In Soi Dao we prefer the lunch break after about 35 km because the breakfast in Ban Nam Ron was so spartan. I’ve been hungry for a long time and know from my own experience what it means to eat too little on such a trip. But I can also quickly convince Maik, and we also want to look for a bicycle workshop here that can process the imbalance in its front rim. However, that fails because on Sunday at least in the province, many shops remain closed. Even later we pass a bicycle workshop in a beautiful landscape, which the owner has locked and left and where the neighbor cannot help us to find him (although he seems to live there).

So there was nothing left but to wait until today and just before the border, because the city of Aranya Prathet is big enough to find several bicycle dealers and we are ultimately lucky there and find a well-trained and equipped two-wheeler mechanic who takes the time immediately to help Maik. Then the front rim is almost like new again and we don’t have to worry about it any more.

On the route from Khlong Hat to Aranya Prathet, which sometimes runs quite close to the border with Cambodia, there are checkpoints by the police at almost every major intersection, which were all occupied, but without us being stopped.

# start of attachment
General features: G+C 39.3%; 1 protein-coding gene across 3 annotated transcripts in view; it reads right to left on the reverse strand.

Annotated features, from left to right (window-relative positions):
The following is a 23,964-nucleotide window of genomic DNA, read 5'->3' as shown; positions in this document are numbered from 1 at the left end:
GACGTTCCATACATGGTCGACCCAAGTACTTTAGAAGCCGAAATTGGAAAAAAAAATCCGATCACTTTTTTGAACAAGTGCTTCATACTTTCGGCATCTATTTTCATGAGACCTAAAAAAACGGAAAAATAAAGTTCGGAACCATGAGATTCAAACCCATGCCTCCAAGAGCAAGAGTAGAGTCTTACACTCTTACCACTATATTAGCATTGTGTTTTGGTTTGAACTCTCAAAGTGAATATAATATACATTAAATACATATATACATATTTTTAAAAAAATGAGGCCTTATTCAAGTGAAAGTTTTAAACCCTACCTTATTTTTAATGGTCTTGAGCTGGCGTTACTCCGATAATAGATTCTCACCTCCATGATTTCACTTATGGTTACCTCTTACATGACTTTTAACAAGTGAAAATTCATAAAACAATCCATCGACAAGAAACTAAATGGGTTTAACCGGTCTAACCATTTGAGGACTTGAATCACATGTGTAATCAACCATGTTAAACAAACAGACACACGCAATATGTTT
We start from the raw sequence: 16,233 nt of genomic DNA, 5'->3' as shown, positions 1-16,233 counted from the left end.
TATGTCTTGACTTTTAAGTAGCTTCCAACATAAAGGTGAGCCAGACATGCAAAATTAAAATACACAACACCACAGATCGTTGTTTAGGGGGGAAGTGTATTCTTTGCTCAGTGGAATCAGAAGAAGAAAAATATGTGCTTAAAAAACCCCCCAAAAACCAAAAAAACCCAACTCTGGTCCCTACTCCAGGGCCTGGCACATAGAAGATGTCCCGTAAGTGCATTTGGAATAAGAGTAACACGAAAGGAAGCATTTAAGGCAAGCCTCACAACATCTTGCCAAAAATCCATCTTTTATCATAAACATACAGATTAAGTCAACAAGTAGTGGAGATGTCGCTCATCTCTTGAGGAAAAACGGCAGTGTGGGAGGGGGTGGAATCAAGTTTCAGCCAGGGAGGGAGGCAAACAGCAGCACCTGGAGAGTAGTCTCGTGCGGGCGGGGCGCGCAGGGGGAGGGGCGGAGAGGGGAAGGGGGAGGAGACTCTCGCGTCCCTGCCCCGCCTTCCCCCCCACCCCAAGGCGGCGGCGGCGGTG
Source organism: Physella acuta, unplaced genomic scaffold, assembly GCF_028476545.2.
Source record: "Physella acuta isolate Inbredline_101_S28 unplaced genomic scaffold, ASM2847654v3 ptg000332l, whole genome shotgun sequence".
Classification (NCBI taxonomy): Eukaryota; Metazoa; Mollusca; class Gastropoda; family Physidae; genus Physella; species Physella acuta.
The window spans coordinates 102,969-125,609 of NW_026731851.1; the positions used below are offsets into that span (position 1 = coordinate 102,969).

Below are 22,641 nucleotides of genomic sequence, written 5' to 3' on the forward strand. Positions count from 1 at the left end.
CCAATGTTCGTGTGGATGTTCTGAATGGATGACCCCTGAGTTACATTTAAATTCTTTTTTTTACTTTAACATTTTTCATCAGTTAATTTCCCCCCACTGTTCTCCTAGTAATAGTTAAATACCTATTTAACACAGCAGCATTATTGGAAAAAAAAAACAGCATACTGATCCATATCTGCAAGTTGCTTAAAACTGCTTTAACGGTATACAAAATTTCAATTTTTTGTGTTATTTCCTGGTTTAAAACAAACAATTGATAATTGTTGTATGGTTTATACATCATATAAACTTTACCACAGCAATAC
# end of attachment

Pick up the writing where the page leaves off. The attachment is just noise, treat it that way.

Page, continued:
Here in Cambodia we immediately notice the somewhat reserved behavior of people towards us strangers and the much less consideration for road traffic. The basic situation is obviously different, because poverty is already evident in the side streets, houses are neglected and rubbish is everywhere, it is cooked on the street on an open fire and the quality of the surface of these side streets (if any) is sometimes catastrophic.
We’ll see tomorrow how the national road 5 develops towards the east, this road actually leads almost straight down to Phnom Phen. Because of the rim problem, I had decided not to take any further detours to Siem Reap, where the journey for Maik ends, then.

Posted in Thailand

From the Rayong province to Sa Kaeo